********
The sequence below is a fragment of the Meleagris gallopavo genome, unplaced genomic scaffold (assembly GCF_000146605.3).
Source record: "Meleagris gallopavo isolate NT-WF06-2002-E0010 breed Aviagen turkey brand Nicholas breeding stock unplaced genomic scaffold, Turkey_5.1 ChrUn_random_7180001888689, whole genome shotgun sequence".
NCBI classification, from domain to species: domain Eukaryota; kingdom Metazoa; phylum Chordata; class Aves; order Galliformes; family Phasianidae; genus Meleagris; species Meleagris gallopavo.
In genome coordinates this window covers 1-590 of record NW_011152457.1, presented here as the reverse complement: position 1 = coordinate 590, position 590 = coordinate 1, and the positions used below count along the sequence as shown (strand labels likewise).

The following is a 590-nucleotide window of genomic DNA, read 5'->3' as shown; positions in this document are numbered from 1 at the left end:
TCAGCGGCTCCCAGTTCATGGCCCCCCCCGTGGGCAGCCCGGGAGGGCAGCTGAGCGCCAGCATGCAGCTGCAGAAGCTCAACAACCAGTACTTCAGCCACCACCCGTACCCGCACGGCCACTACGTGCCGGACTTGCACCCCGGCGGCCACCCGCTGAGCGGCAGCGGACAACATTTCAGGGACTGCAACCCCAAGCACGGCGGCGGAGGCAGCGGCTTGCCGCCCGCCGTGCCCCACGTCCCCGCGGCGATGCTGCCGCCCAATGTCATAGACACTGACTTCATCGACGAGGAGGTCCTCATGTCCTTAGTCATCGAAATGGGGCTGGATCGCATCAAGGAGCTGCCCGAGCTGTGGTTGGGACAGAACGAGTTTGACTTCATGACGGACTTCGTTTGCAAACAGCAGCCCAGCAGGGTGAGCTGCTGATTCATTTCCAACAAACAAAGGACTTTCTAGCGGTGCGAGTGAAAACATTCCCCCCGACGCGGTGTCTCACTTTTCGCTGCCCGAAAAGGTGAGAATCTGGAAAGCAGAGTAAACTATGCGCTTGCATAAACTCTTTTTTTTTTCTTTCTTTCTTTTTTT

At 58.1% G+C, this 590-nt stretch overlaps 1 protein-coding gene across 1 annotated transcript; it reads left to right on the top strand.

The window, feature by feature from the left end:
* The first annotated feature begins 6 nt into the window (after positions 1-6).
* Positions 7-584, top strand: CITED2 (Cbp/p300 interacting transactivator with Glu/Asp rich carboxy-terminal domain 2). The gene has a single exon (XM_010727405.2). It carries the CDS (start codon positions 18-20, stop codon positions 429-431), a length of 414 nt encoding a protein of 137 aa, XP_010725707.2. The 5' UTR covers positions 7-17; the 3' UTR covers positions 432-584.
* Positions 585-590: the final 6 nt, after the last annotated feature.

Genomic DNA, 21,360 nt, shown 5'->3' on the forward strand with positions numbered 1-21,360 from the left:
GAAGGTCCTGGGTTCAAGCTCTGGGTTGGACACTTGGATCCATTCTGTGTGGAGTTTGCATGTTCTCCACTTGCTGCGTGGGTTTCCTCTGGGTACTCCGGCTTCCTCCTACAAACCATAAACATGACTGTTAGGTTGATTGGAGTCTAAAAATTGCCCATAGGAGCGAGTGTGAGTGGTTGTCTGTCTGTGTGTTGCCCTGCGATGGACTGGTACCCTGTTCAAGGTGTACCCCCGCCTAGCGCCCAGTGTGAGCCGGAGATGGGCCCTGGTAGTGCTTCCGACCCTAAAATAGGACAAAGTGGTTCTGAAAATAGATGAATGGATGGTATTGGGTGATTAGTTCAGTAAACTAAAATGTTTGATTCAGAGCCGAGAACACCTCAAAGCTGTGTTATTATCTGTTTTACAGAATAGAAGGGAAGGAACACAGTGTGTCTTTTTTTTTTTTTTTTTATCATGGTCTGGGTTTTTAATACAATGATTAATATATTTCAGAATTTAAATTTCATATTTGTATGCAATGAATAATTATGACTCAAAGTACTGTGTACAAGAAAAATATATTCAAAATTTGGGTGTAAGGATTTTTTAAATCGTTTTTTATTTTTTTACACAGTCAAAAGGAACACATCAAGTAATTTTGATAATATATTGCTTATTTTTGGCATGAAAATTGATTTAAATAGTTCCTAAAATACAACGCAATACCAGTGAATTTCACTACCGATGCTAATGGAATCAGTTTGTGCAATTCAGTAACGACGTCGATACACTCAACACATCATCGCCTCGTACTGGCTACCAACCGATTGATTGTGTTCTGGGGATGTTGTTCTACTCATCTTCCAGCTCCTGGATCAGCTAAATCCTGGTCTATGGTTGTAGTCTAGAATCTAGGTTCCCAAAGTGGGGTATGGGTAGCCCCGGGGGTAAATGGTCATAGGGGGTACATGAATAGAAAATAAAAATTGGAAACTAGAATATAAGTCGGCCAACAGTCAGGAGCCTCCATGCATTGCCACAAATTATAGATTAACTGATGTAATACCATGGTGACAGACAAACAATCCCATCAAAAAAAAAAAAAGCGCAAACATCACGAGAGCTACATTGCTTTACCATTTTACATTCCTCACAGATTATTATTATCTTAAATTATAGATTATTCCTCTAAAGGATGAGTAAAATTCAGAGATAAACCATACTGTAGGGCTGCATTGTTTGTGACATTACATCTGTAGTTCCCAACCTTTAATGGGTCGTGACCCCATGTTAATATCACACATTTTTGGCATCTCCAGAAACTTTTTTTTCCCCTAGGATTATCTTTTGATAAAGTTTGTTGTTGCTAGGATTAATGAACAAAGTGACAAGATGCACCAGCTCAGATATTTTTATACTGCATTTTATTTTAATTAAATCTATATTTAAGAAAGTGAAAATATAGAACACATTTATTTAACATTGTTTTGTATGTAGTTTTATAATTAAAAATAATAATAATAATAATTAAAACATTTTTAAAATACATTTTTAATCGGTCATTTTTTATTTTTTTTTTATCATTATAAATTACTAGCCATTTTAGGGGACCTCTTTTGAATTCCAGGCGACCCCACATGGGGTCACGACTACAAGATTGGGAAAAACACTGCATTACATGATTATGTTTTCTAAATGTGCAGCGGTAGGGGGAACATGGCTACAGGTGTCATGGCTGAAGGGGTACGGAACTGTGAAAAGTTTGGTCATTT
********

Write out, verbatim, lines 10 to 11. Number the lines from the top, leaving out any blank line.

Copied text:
* Positions 7-584, top strand: CITED2 (Cbp/p300 interacting transactivator with Glu/Asp rich carboxy-terminal domain 2). The gene has a single exon (XM_010727405.2). It carries the CDS (start codon positions 18-20, stop codon positions 429-431), a length of 414 nt encoding a protein of 137 aa, XP_010725707.2. The 5' UTR covers positions 7-17; the 3' UTR covers positions 432-584.
* Positions 585-590: the final 6 nt, after the last annotated feature.